In a remarkably gentle way that stands in sharp contrast to the bullying bluster of Richard Dawkins & Co., Lumen Fidei suggests that the world is suffering from a false story, and that the story is false because it is too narrow, too constrained, too self-centered, and, ultimately, too dark:
The light of faith is unique, since it is capable of illuminating every aspect of human existence. A light this powerful cannot come from ourselves but from a more primordial source: in a word, it must come from God. Faith is born of an encounter with the living God who calls us and reveals his love. . . . Transformed by this love, we gain fresh vision, new eyes to see; we realize that it contains a great promise of fulfillment, and that a vision of the future opens before us. . . . We come to see that faith does not dwell in shadow and gloom; it is a light for our darkness. Dante . . . describes that light as a “spark, which then becomes a burning flame and like a heavenly star within me glimmers.”
Radical skepticism honed by an ironic sense of life constricts the horizon of human vision and aspiration. We can see only so far through lenses ground by cynicism; and if we view our life through them, our line of sight is sooner or later bent back toward the autonomous Self, in what becomes a wilderness of mirrors. Biblical faith, by contrast, opens up “vast horizons” that suggest a superabundance of life and meaning. Biblical faith satisfies the yearning that led the ancient world to worship Sol Invictus, the sun god; but the sun’s light, however bright, “cannot penetrate to the shadow of death, the place where men’s eyes are closed to the light.” And thus the early Christian apologist St. Justin Martyr could remind Trypho that “no one has ever been ready to die for his faith in the sun.” For centuries, however, men and women have been willing to stake their lives on the light of faith, bearing “public witness to the end” — which is to say, becoming martyrs. And that itself is a testimony to the truth of the light of faith in the God of the Bible.


Lumen Fidei’s review of the story of biblical faith is replete with creative readings of Scripture. Abraham’s faith in the one true God leads him, and the people who are formed from him, to a conviction that is absolutely foundational to the civilization of the West, namely, that life is journey and pilgrimage, not just one damn thing after another: “The word spoken to Abraham contains both a call and a promise . . . a call to leave his own land, a summons to a new life, the beginning of an exodus which points him toward an unforeseen future. . . . [Thus] faith ‘sees’ to the extent that it journeys, to the extent that it chooses to enter into the horizons opened up by God’s word.” That journey is always threatened by idolatry, which Martin Buber, adopting a definition proposed by the rabbi of Kock, described as a situation “when a face addresses a face which is not a face.” Idols, as the story of the golden calf in Exodus reminds us, are gods we can control because we fashion them in our own image and likeness; those idols, as Psalm 115 teaches, “have mouths, but they cannot speak.” And in the West of a.d. 2013, it seems difficult to deny (although many are in denial) where all this leads:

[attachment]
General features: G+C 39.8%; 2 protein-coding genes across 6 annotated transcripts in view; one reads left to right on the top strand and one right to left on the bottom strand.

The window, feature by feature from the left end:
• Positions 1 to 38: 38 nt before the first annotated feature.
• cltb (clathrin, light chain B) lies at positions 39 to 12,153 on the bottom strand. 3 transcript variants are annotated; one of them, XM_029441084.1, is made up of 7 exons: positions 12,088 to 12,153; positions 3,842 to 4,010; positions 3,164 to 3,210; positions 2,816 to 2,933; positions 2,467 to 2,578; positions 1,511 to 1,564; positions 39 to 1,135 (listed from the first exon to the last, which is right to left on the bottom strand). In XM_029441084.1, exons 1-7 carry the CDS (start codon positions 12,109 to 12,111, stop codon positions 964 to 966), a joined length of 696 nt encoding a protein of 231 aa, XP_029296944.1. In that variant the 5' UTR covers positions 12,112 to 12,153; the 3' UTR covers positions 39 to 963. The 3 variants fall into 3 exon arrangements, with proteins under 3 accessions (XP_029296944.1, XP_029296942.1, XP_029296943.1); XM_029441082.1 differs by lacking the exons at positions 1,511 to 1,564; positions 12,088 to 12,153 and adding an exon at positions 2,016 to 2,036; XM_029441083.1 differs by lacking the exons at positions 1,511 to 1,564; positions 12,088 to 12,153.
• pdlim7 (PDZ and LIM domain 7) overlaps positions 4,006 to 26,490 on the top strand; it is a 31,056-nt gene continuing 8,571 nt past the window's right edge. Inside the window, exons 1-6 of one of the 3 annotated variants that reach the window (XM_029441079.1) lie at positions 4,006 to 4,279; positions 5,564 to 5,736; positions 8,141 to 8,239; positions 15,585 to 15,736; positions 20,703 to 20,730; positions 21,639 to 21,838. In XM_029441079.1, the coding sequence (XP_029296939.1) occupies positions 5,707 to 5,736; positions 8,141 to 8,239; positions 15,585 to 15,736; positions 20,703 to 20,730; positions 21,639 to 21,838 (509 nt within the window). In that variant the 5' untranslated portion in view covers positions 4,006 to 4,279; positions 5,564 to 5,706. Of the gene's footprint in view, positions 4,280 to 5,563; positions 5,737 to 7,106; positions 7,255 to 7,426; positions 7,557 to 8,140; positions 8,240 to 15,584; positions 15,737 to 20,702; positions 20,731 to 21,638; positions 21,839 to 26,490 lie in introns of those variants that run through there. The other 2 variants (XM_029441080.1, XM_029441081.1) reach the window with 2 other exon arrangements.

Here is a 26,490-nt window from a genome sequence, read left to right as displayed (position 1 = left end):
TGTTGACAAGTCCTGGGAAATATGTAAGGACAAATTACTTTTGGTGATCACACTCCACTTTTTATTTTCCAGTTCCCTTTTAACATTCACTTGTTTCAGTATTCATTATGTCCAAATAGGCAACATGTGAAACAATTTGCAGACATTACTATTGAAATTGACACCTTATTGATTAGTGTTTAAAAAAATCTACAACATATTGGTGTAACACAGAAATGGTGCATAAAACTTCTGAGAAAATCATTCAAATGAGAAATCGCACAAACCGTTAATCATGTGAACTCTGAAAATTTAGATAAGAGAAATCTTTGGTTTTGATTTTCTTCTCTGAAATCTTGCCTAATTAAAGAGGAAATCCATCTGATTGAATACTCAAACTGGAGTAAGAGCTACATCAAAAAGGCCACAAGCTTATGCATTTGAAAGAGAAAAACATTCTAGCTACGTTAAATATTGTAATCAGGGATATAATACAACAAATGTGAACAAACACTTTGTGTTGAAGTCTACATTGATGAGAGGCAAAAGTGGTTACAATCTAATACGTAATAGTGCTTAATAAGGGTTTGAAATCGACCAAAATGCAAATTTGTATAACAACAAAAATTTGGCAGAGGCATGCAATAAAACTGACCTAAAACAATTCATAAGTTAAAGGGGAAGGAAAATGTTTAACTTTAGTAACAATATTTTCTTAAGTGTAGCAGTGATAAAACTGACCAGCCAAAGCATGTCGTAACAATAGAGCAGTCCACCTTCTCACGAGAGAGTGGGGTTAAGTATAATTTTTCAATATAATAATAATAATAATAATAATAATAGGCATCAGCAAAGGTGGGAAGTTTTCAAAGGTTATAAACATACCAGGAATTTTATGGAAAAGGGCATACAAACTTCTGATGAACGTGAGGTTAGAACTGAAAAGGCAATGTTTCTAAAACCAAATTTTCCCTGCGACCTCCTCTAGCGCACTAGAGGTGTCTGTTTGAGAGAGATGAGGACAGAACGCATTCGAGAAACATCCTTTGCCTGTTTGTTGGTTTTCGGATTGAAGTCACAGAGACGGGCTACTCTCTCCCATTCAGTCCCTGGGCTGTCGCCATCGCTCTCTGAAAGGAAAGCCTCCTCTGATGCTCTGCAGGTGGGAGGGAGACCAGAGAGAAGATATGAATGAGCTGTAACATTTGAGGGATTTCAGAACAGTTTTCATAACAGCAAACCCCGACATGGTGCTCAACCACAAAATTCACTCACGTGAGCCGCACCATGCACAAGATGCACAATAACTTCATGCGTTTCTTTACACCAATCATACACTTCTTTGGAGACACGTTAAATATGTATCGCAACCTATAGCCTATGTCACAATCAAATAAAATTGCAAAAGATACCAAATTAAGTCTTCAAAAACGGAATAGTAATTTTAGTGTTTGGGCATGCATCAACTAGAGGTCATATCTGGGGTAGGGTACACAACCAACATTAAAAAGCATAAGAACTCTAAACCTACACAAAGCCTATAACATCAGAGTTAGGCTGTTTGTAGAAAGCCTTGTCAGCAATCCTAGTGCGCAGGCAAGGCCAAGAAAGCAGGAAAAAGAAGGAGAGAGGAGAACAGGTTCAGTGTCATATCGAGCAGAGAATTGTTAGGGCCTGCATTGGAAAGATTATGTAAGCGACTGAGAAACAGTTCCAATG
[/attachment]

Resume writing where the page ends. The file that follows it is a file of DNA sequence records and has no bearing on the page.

Once man has lost the fundamental orientation which unifies his existence, he breaks down into the multiplicity of his desires; in refusing to await the time of promise, his life-story disintegrates into a myriad of unconnected instants. Idolatry, then, is always polytheism, an aimless passing from one lord to another. Idolatry does not offer a journey but rather a plethora of paths leading nowhere and forming a vast labyrinth.
For Christians, of course, the fullness of biblical faith, and the fullness of the revelation of the light and truth that radiate into the cosmos and into history from the God of Israel, are found in Jesus, the Son of God come into the world “as the complete manifestation of God’s reliability.” Christian faith does not so much look at Jesus as it looks with him and through him: It “sees things as Jesus himself sees them,” for it is a “participation in his way of seeing.” And this is not, Lumen Fidei insists, a participation that in any way diminishes human maturity or human freedom rightly understood: “In many areas of our lives we trust others who know more than we do. We trust the architect who builds our house, the pharmacist who gives us medicine for healing, the lawyer who defends us in court. We also need someone trustworthy and knowledgeable where God is concerned. Jesus, the Son of God, is the one who makes God known to us. . . .”

And in doing so, Jesus draws us beyond our myopia and cures our astigmatism: “Christ’s life, his way of knowing the Father and living in complete and constant relationship with him, opens up new and inviting vistas for human experience.” Moreover, this new capacity to see draws us into the community of the Church, for “faith is not a private matter, a completely individualistic notion or a personal opinion. . . . Faith . . . enables us to become part of the Church’s great pilgrimage through history until the end of the world.”

Biblical faith, then, is a remedy for “the massive amnesia of our contemporary world.” For, as Lumen Fidei insists, “the question of truth is really a question of memory, deep memory, for it deals with something prior to ourselves and can succeed in uniting us in a way that transcends our petty and limited individual consciousness. It is a question about the origin of all that is, in whose light we can glimpse the goal and thus the meaning of our common path.”